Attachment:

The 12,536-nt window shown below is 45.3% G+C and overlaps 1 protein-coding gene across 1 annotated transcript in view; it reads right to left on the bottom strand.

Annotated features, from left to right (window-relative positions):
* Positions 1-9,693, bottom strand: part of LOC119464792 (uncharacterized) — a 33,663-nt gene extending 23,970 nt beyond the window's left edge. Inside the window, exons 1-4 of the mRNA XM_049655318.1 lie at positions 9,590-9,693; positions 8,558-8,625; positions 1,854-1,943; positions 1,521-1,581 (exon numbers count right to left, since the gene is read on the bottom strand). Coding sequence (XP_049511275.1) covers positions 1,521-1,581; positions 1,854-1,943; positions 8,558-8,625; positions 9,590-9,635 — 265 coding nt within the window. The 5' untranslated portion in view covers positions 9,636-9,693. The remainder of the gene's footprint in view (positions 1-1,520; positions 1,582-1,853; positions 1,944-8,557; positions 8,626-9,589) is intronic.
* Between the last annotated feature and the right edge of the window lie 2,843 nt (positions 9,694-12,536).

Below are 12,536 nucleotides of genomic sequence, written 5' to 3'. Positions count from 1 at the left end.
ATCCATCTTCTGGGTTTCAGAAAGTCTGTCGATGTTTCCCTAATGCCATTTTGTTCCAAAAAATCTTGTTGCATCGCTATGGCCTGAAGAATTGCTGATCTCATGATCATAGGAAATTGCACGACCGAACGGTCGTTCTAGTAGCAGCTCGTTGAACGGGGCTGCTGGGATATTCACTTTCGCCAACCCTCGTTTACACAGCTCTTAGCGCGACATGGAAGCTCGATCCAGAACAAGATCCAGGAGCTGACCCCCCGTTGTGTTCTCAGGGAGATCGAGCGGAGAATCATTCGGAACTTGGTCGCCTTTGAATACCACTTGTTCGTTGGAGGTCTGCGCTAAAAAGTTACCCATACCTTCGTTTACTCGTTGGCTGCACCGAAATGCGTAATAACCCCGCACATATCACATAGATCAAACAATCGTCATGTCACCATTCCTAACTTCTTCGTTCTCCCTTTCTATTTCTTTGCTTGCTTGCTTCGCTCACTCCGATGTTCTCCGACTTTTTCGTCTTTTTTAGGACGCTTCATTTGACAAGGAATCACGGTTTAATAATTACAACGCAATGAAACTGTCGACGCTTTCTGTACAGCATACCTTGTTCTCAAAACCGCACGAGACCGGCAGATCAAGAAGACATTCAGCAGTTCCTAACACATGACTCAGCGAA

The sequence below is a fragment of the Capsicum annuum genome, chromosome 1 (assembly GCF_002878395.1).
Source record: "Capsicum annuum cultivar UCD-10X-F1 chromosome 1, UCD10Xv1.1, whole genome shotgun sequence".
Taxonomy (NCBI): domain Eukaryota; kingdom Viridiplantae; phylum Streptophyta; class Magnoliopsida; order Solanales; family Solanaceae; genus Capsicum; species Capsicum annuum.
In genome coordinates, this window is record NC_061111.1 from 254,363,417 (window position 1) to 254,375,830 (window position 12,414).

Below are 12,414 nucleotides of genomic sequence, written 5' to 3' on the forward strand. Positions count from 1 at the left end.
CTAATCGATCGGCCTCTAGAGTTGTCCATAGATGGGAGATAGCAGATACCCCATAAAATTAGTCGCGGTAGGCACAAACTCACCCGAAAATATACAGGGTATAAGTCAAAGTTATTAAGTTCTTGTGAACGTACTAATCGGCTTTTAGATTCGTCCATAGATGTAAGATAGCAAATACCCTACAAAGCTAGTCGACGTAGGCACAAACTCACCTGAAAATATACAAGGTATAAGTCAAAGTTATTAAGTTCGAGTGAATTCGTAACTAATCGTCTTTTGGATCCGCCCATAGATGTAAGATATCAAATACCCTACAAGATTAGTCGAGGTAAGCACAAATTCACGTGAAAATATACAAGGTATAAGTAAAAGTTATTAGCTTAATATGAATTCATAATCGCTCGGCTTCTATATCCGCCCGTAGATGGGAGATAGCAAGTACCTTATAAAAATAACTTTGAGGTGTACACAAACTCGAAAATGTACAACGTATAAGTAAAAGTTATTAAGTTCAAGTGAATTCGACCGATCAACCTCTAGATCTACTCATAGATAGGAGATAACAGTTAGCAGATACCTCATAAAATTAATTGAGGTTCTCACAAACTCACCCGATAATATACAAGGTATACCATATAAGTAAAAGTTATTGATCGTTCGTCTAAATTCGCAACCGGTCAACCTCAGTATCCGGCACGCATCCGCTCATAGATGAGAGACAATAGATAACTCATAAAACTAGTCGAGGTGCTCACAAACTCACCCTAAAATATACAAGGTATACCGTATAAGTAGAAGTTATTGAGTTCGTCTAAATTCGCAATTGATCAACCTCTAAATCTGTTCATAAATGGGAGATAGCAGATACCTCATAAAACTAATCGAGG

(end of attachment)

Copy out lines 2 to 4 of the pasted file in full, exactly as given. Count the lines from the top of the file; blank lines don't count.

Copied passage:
Annotated features, from left to right (window-relative positions):
* Positions 1-9,693, bottom strand: part of LOC119464792 (uncharacterized) — a 33,663-nt gene extending 23,970 nt beyond the window's left edge. Inside the window, exons 1-4 of the mRNA XM_049655318.1 lie at positions 9,590-9,693; positions 8,558-8,625; positions 1,854-1,943; positions 1,521-1,581 (exon numbers count right to left, since the gene is read on the bottom strand). Coding sequence (XP_049511275.1) covers positions 1,521-1,581; positions 1,854-1,943; positions 8,558-8,625; positions 9,590-9,635 — 265 coding nt within the window. The 5' untranslated portion in view covers positions 9,636-9,693. The remainder of the gene's footprint in view (positions 1-1,520; positions 1,582-1,853; positions 1,944-8,557; positions 8,626-9,589) is intronic.
* Between the last annotated feature and the right edge of the window lie 2,843 nt (positions 9,694-12,536).